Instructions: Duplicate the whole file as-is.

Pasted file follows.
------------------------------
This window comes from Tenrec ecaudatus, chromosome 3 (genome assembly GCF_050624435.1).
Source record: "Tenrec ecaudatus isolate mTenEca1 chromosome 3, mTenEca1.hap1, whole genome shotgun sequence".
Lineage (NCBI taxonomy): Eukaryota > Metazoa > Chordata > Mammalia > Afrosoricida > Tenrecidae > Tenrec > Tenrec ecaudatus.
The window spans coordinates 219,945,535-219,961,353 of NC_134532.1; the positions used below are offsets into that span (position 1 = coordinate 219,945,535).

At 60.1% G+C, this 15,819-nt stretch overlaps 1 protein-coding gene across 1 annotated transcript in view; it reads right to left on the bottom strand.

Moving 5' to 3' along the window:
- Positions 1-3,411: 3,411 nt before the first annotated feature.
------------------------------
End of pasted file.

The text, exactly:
This window comes from Tenrec ecaudatus, chromosome 3 (genome assembly GCF_050624435.1).
Source record: "Tenrec ecaudatus isolate mTenEca1 chromosome 3, mTenEca1.hap1, whole genome shotgun sequence".
Lineage (NCBI taxonomy): Eukaryota > Metazoa > Chordata > Mammalia > Afrosoricida > Tenrecidae > Tenrec > Tenrec ecaudatus.
The window spans coordinates 219,945,535-219,961,353 of NC_134532.1; the positions used below are offsets into that span (position 1 = coordinate 219,945,535).

At 60.1% G+C, this 15,819-nt stretch overlaps 1 protein-coding gene across 1 annotated transcript in view; it reads right to left on the bottom strand.

Moving 5' to 3' along the window:
- Positions 1-3,411: 3,411 nt before the first annotated feature.